AUGUST 9, 2006, SUBURBIA - YURI Thompson, former president of Waldorf Worldwide, was released from the Metro City jail early this morning. Thompson was the chief suspect in the City Hall Bombing last January. After his recent guilty plea, Thompson was sentenced to 740 years in prison.
Under the new "Time is Money" statute, Thompson paid a fine of 37 million dollars and walked free.
The statute was recently enacted by District Manager Steve Williams, and praised by most of the higher executives. The Thompson case was the first high-profile use of the statute, and raised new questions about the controversial rules.
"Look," said Williams, "What's a year of a man's life worth? Less than fifty grand. He was punished- he got 740 years. If a year is worth fifty grand, then he still served the same sentence. He learned his lesson, and now Mr. Thompson can go back to serving society."
Questions about the rights of victims were brushed aside by the corporation. According to its July 10 press release: "The new system will permit the reimbursement of crime victims or next-of-kin, as well as restitution for material damages." According to the corporate web site, other benefits of the statute include increased profit margins in the prison system, increased labor supply, and "harnessing the power of evil for productive ends."
The Time is Money statute is only the latest in a series of changes enacted since Hellen Keller LLC took over the district's justice system. Some customers question how the new system will survive.
"I'm afraid," said Granny Nordstrom of Townsburg.
What Nordstrom meant was that it is unknown what interactions will take place between the new statute and the previous "Space is Money" decree. According to "Space is money," in the event of prison overcrowding, the convicts with the least time left to serve will be set free. Though corporate memos claim that "We'll rent a trailer or something to keep 'em in," a dozen bicycle thieves and sausage smugglers have already been granted early release.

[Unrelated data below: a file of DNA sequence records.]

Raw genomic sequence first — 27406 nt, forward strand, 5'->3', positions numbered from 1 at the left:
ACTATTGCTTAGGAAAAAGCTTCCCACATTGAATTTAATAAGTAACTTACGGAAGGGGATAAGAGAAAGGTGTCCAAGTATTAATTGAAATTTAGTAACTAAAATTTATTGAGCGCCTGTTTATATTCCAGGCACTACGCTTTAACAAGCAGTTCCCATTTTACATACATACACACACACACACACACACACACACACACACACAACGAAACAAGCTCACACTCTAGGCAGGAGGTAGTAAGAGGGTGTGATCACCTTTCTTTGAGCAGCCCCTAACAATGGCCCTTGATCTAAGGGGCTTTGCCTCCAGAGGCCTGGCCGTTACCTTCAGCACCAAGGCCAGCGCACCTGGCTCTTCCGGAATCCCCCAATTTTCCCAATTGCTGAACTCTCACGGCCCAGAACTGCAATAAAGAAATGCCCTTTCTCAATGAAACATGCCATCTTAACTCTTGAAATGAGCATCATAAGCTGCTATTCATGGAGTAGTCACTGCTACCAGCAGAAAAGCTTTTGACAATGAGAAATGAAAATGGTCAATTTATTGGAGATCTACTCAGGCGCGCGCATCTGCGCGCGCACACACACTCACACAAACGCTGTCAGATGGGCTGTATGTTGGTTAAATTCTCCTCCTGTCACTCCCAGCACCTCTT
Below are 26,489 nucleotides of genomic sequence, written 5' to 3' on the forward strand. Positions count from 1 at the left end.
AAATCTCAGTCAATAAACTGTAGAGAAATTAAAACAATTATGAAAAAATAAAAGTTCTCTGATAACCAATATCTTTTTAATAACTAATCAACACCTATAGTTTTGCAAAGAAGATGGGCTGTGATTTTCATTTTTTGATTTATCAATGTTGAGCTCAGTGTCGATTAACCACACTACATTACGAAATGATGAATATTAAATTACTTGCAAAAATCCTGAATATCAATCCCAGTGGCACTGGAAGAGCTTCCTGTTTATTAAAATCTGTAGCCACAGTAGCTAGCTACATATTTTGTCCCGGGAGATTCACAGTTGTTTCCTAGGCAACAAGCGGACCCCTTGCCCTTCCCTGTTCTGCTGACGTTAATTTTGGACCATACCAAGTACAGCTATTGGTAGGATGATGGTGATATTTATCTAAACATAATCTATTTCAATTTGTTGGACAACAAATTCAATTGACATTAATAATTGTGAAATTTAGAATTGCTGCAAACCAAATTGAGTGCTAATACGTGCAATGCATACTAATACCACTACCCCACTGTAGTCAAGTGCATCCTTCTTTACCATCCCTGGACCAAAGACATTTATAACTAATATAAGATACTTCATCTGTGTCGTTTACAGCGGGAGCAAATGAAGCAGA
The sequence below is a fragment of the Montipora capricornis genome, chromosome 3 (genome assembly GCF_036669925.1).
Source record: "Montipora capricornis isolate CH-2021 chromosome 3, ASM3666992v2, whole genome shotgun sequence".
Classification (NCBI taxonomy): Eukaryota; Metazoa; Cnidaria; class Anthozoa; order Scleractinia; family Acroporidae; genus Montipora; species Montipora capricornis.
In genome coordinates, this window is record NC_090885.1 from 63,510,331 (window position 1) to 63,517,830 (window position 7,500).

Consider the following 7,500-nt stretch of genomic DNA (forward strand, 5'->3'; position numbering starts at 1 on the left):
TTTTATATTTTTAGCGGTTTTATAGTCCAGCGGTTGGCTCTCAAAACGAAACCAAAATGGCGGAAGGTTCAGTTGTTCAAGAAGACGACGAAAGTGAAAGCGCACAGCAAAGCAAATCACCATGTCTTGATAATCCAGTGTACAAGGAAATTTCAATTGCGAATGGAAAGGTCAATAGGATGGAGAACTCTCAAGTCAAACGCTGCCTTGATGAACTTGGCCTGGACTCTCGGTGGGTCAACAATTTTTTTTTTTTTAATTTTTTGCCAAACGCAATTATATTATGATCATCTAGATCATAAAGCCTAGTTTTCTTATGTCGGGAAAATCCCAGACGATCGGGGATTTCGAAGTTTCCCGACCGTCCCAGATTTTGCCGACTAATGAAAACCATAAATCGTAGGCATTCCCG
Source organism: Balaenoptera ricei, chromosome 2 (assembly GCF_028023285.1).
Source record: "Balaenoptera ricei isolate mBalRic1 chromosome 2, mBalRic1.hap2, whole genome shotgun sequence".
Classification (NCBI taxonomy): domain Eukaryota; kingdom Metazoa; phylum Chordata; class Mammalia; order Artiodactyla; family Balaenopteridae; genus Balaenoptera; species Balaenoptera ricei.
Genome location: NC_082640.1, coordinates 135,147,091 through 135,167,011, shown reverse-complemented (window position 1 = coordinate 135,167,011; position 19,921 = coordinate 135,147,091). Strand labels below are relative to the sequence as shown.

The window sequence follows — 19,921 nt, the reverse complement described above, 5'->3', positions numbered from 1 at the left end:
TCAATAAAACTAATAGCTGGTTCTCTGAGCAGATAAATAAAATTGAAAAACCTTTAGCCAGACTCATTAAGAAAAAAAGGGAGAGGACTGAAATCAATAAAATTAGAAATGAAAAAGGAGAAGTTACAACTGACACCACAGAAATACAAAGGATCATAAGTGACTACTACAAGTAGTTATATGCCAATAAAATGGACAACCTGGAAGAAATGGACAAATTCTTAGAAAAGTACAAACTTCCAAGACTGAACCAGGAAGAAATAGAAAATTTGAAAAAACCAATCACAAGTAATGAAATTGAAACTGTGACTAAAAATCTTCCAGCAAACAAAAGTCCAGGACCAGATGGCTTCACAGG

"Space is Money" was enacted shortly after the "Screw em, they're criminals" memo, which set new sentencing guidelins based on damage and potential damage caused. The effect of THAT memo... damn it chief, why'd you give me this story. You better not have Vicky edit out my metaphors this time. I want a raise.
The result of the "Screw em" memo was to increase prison sentences to levels where they had an "Actual deterrent effect, instead of making the criminals laugh at us. Literally, we had bank robbers getting out on time served. What the" according to Williams' predecessor, Jude Hawking.
Today, Yuri Thompson is involved with a new communications startup. The company did not return our calls.